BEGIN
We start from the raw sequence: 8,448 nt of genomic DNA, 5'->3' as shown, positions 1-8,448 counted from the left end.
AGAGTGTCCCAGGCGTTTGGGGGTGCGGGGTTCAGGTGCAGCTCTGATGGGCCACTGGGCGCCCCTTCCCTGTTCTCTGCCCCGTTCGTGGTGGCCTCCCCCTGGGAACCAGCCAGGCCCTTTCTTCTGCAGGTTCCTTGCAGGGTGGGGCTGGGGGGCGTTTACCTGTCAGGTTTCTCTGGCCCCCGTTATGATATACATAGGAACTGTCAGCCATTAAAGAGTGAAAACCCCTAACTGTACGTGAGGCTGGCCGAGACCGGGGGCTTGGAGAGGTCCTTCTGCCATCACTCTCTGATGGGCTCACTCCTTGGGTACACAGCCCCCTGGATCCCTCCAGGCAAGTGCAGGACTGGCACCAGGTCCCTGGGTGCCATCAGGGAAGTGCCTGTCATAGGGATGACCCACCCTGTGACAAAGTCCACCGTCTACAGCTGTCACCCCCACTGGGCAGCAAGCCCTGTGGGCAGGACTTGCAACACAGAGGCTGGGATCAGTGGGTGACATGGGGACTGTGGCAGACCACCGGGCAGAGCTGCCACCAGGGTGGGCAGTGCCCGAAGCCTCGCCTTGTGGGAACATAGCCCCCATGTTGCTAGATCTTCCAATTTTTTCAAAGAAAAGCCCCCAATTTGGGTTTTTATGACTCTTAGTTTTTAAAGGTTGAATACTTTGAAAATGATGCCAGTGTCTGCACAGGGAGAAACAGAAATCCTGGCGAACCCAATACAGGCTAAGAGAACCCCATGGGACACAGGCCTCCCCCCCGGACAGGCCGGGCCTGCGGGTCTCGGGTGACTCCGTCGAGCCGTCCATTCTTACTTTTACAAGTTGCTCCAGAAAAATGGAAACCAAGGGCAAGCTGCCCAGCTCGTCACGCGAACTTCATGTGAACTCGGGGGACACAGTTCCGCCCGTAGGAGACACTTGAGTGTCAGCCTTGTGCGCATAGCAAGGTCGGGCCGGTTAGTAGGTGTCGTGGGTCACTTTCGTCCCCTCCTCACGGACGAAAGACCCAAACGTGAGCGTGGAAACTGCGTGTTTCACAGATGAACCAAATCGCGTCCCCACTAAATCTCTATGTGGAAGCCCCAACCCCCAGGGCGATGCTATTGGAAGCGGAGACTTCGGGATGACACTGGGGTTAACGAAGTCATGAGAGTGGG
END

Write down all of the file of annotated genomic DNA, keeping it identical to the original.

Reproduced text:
We start from the raw sequence: 8,448 nt of genomic DNA, 5'->3' as shown, positions 1-8,448 counted from the left end.
AGAGTGTCCCAGGCGTTTGGGGGTGCGGGGTTCAGGTGCAGCTCTGATGGGCCACTGGGCGCCCCTTCCCTGTTCTCTGCCCCGTTCGTGGTGGCCTCCCCCTGGGAACCAGCCAGGCCCTTTCTTCTGCAGGTTCCTTGCAGGGTGGGGCTGGGGGGCGTTTACCTGTCAGGTTTCTCTGGCCCCCGTTATGATATACATAGGAACTGTCAGCCATTAAAGAGTGAAAACCCCTAACTGTACGTGAGGCTGGCCGAGACCGGGGGCTTGGAGAGGTCCTTCTGCCATCACTCTCTGATGGGCTCACTCCTTGGGTACACAGCCCCCTGGATCCCTCCAGGCAAGTGCAGGACTGGCACCAGGTCCCTGGGTGCCATCAGGGAAGTGCCTGTCATAGGGATGACCCACCCTGTGACAAAGTCCACCGTCTACAGCTGTCACCCCCACTGGGCAGCAAGCCCTGTGGGCAGGACTTGCAACACAGAGGCTGGGATCAGTGGGTGACATGGGGACTGTGGCAGACCACCGGGCAGAGCTGCCACCAGGGTGGGCAGTGCCCGAAGCCTCGCCTTGTGGGAACATAGCCCCCATGTTGCTAGATCTTCCAATTTTTTCAAAGAAAAGCCCCCAATTTGGGTTTTTATGACTCTTAGTTTTTAAAGGTTGAATACTTTGAAAATGATGCCAGTGTCTGCACAGGGAGAAACAGAAATCCTGGCGAACCCAATACAGGCTAAGAGAACCCCATGGGACACAGGCCTCCCCCCCGGACAGGCCGGGCCTGCGGGTCTCGGGTGACTCCGTCGAGCCGTCCATTCTTACTTTTACAAGTTGCTCCAGAAAAATGGAAACCAAGGGCAAGCTGCCCAGCTCGTCACGCGAACTTCATGTGAACTCGGGGGACACAGTTCCGCCCGTAGGAGACACTTGAGTGTCAGCCTTGTGCGCATAGCAAGGTCGGGCCGGTTAGTAGGTGTCGTGGGTCACTTTCGTCCCCTCCTCACGGACGAAAGACCCAAACGTGAGCGTGGAAACTGCGTGTTTCACAGATGAACCAAATCGCGTCCCCACTAAATCTCTATGTGGAAGCCCCAACCCCCAGGGCGATGCTATTGGAAGCGGAGACTTCGGGATGACACTGGGGTTAACGAAGTCATGAGAGTGGG